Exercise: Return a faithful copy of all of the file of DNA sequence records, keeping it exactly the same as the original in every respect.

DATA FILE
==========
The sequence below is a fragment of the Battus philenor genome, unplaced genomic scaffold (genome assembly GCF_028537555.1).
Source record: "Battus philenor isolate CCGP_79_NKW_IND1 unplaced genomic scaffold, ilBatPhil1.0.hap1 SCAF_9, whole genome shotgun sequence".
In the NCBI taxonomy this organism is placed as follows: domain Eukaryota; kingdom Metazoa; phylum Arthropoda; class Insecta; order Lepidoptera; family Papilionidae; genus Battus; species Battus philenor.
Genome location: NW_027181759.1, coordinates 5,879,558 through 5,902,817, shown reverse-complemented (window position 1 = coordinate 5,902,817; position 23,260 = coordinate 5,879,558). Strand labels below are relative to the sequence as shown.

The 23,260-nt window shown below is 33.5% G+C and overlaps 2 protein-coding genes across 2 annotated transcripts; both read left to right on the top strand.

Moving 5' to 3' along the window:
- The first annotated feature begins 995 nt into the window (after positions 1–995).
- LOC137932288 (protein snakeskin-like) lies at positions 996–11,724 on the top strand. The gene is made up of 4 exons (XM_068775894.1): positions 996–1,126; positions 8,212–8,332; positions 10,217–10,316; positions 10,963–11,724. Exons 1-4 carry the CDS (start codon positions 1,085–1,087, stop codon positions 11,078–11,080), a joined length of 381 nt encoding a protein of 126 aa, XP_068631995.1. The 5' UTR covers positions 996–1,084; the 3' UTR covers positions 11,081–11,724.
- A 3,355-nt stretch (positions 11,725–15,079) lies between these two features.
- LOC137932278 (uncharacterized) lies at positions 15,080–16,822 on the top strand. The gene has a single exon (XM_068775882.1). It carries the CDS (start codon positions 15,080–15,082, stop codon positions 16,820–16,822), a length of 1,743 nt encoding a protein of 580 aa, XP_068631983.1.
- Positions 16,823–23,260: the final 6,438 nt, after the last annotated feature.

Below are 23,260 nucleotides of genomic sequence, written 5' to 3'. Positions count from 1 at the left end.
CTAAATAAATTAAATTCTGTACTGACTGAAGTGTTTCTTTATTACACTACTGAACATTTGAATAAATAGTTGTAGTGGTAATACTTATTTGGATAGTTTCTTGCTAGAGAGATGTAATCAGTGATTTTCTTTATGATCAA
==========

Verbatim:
The sequence below is a fragment of the Battus philenor genome, unplaced genomic scaffold (genome assembly GCF_028537555.1).
Source record: "Battus philenor isolate CCGP_79_NKW_IND1 unplaced genomic scaffold, ilBatPhil1.0.hap1 SCAF_9, whole genome shotgun sequence".
In the NCBI taxonomy this organism is placed as follows: domain Eukaryota; kingdom Metazoa; phylum Arthropoda; class Insecta; order Lepidoptera; family Papilionidae; genus Battus; species Battus philenor.
Genome location: NW_027181759.1, coordinates 5,879,558 through 5,902,817, shown reverse-complemented (window position 1 = coordinate 5,902,817; position 23,260 = coordinate 5,879,558). Strand labels below are relative to the sequence as shown.

The 23,260-nt window shown below is 33.5% G+C and overlaps 2 protein-coding genes across 2 annotated transcripts; both read left to right on the top strand.

Moving 5' to 3' along the window:
- The first annotated feature begins 995 nt into the window (after positions 1–995).
- LOC137932288 (protein snakeskin-like) lies at positions 996–11,724 on the top strand. The gene is made up of 4 exons (XM_068775894.1): positions 996–1,126; positions 8,212–8,332; positions 10,217–10,316; positions 10,963–11,724. Exons 1-4 carry the CDS (start codon positions 1,085–1,087, stop codon positions 11,078–11,080), a joined length of 381 nt encoding a protein of 126 aa, XP_068631995.1. The 5' UTR covers positions 996–1,084; the 3' UTR covers positions 11,081–11,724.
- A 3,355-nt stretch (positions 11,725–15,079) lies between these two features.
- LOC137932278 (uncharacterized) lies at positions 15,080–16,822 on the top strand. The gene has a single exon (XM_068775882.1). It carries the CDS (start codon positions 15,080–15,082, stop codon positions 16,820–16,822), a length of 1,743 nt encoding a protein of 580 aa, XP_068631983.1.
- Positions 16,823–23,260: the final 6,438 nt, after the last annotated feature.

Below are 23,260 nucleotides of genomic sequence, written 5' to 3'. Positions count from 1 at the left end.
CTAAATAAATTAAATTCTGTACTGACTGAAGTGTTTCTTTATTACACTACTGAACATTTGAATAAATAGTTGTAGTGGTAATACTTATTTGGATAGTTTCTTGCTAGAGAGATGTAATCAGTGATTTTCTTTATGATCAA